Sunday, June 17, 2018

Dr. Renato LaRocca: Louisville doctor looking to help uncover mystery of Amelia Earhart

LOUISVILLE, Ky. (WDRB)-- Her flight around the globe captivated the world, ending in a mystery that's stumped investigators for more than 80 years. What happened to Amelia Earhart?

"No one has been able to find any clear proof of what happened," said Dr. Renato LaRocca, who spends his days at the Norton Cancer Institute diagnosing and treating high-grade brain tumors. Now he's using his diagnostic skills to help solve the ultimate cliffhanger.

Last summer, Dr. LaRocca was part of a group of about 40 people lead by the the international group for historic aircraft recovery or TIGHAR. The group headed to Nikumaroro, an uninhabited island 1,500 miles north of Fiji. It's there, where they believe Earhart's voyage ended.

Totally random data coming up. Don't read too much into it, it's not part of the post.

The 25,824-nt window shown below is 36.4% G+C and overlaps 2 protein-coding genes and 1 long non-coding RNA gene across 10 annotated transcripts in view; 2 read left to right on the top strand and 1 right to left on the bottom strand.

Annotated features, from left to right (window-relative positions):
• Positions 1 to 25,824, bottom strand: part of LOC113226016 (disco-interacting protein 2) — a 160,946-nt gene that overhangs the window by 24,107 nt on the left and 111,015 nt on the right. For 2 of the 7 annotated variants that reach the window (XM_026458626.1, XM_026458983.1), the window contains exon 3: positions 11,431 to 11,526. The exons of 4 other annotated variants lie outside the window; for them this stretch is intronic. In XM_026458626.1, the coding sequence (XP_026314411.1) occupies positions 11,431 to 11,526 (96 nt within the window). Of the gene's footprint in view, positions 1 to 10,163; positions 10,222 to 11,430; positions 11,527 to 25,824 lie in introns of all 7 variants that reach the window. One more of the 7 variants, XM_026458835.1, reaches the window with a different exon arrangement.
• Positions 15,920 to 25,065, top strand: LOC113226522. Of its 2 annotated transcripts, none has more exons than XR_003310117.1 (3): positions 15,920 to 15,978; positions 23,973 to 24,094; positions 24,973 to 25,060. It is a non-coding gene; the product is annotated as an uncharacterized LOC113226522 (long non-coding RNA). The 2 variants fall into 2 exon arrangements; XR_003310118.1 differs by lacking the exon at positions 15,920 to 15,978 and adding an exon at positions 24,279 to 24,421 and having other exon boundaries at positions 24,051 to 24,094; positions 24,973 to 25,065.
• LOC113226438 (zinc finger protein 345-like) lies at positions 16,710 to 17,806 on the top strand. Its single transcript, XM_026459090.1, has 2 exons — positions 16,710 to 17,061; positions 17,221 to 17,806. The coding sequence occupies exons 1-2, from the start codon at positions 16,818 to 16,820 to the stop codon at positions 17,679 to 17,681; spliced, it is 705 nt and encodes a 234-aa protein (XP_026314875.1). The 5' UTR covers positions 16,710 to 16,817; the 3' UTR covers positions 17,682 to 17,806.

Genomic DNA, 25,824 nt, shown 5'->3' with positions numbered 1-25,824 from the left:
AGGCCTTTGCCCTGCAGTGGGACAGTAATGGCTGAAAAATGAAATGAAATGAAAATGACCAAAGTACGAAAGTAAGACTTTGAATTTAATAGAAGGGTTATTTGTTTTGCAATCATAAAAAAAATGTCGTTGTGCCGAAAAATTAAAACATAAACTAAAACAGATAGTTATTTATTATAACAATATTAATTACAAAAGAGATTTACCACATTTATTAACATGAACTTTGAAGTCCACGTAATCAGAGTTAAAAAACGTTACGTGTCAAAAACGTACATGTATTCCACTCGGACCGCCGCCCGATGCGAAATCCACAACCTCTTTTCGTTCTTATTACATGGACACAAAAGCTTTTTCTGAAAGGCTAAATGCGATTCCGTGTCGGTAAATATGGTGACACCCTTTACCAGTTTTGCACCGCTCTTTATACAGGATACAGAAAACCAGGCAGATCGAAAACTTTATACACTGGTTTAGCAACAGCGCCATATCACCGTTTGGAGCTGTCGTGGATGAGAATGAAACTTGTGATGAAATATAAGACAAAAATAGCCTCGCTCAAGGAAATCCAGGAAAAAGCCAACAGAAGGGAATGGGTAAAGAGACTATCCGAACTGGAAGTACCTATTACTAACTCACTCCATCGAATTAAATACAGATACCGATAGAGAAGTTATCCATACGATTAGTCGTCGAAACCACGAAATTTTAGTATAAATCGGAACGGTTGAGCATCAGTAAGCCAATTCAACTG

"Amelia Earhart did not perish in the ocean. She landed on an island about 300 miles south of the island she was supposed to land on," said Dr. LaRocca.

For five days, the team made up of researchers and climatologists scoured the island for clues. Some searched for bone fragments, a part of their theory based on a skeleton found on the island just a few years after Earhart vanished.

"A British solider lands there. He writes could this be Amelia Earhart? The bones get sent back to Fiji," said Dr. LaRocca. "Those bones get lost but that was one of the big stories."

Trained scuba divers checked the coral reef for aircraft debris after a large metal piece was spotted during a former expedition.

"It looks strikingly like an upside down landing gear sticking out of the water," he said.

LaRocca's small group headed to the part of the island where they believe Earhart may have landed.

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